Joker Tone Course - create a good recording sound

Why to create a good recording sound

With this blog post, I will show you why it is important to create a good recording sound and how you can profit from it through the whole music production process.

Audio plugins, be it compressors, EQs, effects, or preamps as well as amp simulations, offer you an incredible amount of possibilities and freedom in your music production. In addition, there are usually very wide-ranging presets from the manufacturers and, where applicable, also from renowned engineers, producers, or musicians.

Especially in the area of guitar recording, it is very relaxing to record the guitar’s DI signal. While recording, you can set a suitable sound in the amp simulation and then simply change it again afterward. And of course, don’t forget your presets, which you can work out bit by bit and then call up with a click. So you remain flexible at all times.

This is where two factors come together at the same time, which, despite all their advantages, can block you within your production. It can lead to you being time-consuming when creating your sounds, as you spend far too much time finding or setting up the right preset. With the countless possibilities of a single plugin plus the option of having the flexibility to use the same plugin on many tracks, you can add easily time on top. So it would be best if you broke out of this cycle now and then.

Create a good recording sound, commit, and move on

If you always have the opportunity to entirely change your sound at any time, you will rarely commit yourself and simply say “That’s how it is, that’s how it stays”. You will certainly get the urge to always want to make it “even better” more quickly. However, it is often not necessary to always have it “perfect” and you will only improve if you decide and create an experience from it.

I would definitely agree with the approach of “let’s take it as it is for now and then take a closer look at it later” during a songwriting phase or when recording a demo. But at the stage of the final recording process, I would give you the advice to learn to commit to a sound. Finally, move on to the next instrument and the next production stage, like editing (if necessary) and mixing.

Double time (1st adjustment for monitoring, 2nd adjustment for mixing)

The danger that you will spend twice or even more time on these settings for the individual plug-ins is not just something that I pick out of nowhere. Test it out for yourself with an open mind and measure the time you spend on individual plugins alone. Keep an eye on how often you return to a setting to “refine” it again.

If you first take the time to get a pleasant monitoring sound and then go back to the sound once you’ve reached the mixing stage, you may be spending unnecessary time on this decision. Especially as it also disrupts your mixing process. This phase is about putting all the parts together and not about the basic sound decision of an instrument.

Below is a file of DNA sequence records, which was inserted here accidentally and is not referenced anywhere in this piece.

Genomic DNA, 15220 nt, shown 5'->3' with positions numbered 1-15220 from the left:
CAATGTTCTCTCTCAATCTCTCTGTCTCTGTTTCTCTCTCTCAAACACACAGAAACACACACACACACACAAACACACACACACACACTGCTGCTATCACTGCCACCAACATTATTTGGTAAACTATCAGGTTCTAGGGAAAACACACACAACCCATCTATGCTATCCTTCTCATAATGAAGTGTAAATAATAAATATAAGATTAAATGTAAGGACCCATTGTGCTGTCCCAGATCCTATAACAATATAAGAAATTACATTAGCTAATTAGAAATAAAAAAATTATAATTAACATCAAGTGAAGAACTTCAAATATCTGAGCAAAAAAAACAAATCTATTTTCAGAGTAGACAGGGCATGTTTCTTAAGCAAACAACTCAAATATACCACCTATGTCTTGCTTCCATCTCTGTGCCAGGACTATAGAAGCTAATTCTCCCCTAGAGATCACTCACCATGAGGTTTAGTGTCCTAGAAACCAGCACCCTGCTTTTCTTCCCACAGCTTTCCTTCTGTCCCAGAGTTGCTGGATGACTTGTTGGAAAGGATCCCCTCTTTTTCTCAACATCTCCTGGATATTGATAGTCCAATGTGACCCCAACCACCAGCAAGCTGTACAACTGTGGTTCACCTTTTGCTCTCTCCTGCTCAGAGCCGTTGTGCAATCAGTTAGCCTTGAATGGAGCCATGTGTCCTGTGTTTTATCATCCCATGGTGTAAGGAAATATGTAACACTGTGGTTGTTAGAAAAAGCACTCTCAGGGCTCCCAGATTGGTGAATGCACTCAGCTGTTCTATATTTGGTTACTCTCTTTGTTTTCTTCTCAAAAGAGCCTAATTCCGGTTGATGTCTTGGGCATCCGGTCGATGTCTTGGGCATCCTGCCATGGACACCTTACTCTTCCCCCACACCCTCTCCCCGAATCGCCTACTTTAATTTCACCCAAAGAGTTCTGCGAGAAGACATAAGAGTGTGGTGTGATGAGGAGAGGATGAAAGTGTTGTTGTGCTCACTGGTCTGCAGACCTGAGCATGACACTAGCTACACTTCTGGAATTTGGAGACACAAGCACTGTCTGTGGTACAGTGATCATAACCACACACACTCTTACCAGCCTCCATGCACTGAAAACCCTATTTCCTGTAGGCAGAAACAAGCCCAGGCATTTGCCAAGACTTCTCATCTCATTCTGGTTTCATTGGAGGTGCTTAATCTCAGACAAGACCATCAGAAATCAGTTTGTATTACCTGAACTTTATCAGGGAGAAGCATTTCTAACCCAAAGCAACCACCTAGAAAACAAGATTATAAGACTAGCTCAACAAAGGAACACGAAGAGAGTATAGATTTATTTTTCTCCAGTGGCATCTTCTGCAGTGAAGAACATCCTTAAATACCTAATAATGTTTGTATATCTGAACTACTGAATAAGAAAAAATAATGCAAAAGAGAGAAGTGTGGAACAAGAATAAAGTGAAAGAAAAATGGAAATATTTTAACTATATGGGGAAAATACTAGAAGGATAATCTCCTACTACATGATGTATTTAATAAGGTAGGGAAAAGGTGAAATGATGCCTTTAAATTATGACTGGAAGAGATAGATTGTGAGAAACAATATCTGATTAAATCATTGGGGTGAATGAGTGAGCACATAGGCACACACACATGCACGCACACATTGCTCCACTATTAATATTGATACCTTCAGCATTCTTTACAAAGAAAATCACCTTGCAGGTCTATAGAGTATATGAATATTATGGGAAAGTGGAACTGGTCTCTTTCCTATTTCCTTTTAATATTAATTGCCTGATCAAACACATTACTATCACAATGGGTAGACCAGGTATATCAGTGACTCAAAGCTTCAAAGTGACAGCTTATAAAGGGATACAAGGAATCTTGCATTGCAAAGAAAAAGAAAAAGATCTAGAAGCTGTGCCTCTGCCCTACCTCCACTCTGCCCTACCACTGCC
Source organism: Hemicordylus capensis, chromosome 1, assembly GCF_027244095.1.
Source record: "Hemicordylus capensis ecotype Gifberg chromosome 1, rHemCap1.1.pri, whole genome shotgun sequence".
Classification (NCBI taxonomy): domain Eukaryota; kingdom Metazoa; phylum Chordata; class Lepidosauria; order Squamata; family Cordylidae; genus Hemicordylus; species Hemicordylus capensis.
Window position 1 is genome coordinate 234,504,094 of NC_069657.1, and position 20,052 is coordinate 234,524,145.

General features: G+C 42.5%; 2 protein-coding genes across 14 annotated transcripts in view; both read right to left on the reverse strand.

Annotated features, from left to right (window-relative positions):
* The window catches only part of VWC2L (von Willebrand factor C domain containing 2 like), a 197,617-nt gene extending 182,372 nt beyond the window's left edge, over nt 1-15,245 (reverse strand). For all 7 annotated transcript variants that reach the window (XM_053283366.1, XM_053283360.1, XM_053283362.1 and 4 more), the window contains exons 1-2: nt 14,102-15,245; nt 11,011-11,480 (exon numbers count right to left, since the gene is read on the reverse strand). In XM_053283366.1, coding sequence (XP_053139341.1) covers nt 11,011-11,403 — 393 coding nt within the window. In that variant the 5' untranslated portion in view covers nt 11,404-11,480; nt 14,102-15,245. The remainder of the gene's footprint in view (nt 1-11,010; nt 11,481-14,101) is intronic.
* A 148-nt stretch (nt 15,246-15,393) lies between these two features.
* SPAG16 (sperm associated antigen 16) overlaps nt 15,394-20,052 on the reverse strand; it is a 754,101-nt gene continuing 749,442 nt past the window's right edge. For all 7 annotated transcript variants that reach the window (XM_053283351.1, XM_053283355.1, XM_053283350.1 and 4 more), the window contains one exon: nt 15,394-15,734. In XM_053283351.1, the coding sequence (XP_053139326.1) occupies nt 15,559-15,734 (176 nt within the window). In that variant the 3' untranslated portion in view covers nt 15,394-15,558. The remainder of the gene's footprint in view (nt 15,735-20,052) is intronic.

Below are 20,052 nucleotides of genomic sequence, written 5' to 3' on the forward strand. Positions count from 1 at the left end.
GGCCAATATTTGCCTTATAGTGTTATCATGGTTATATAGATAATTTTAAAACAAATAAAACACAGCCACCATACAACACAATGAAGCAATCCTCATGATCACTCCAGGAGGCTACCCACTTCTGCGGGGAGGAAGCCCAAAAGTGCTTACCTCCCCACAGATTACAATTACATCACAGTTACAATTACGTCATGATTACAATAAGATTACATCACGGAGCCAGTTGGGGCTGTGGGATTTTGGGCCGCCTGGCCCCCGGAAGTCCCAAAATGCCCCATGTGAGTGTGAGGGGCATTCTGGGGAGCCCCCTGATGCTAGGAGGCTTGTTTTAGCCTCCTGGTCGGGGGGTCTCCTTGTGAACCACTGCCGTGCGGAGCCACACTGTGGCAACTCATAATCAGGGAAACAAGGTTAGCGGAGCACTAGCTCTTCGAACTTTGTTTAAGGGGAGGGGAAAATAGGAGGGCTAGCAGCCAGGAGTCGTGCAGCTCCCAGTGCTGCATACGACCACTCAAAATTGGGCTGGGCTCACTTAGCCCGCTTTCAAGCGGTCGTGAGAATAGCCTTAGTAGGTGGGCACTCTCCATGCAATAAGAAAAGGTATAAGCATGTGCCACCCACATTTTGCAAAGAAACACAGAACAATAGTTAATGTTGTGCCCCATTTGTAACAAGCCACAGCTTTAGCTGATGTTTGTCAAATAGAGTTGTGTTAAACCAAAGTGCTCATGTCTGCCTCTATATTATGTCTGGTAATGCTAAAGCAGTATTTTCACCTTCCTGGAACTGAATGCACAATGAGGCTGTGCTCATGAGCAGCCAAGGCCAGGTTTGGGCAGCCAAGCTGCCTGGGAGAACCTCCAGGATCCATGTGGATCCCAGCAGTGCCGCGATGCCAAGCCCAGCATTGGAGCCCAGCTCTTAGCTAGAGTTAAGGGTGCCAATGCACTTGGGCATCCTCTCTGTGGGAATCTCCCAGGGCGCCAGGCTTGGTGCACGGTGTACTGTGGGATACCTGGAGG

However, you can drastically minimize this risk! If you decide on a basic sound during recording. Of course, this can take time during the recording process, but this time the decision for a final sound can make the production process much easier.

The fun of the equipment (personal, memories and special features)

I love my guitar amp (HiWatt Custom 50 Watt Tube Amp) and I like to remember the times when I was tinkering with sounds on my own, with a customer, or with my musician colleague. It was all about the recording sound. Even before the day of the recording, we would discuss it and the instrumentalist would decide on certain settings and sound variations in advance. These were then adjusted and tested on the day of recording.

We sometimes used up to 4 microphones to create different sounds. The number of mics was actually too many, and we took a lot of time, but it was worth it. We always had a great time turning real knobs, changing the positions of mics, and mixing different signals. Furthermore, most of the time, we summed up the analog signals that came from different microphones and recorded just one summed-up mono track, sometimes in advance with a room sound signal for later adjustments. But most of the tracks had already a clearly defined recording sound. This time, we had a lot of input and everyone involved gained experience with the equipment we used.

As a counter-argument, it can certainly be argued that this is also possible with a plug-in, only much more convenient. But perhaps this is precisely one of these reasons — it wasn’t always a “convenient” mouse click away. And if I still find notes when tidying up today about how we put sounds together for our album, then I enjoy it and have a great memory of it. I can’t remember ever having this with a plug-in setting.

Of course, you need the space, the equipment, and a certain amount of expertise to do it, but eventually, you’re expanding your experience of using your gear.

If you only have the plug-in solution, then project this onto a plug-in as best you can and familiarize yourself with its settings. This will also help you more than jumping through numerous presets within various plugins.

If a plugin, for example, a guitar amp simulation, offers almost impossible variations of amps, cabinets, and microphones, then reduce the selection and settle on one amp and one cabinet variant and only vary with the simulated microphones. In this way, you will lose some variety of possibilities, but you will get to know the differences between the microphones in this simulation more intensively. You may also realize that this option is anything but helpful and doesn’t make such a big difference in the result.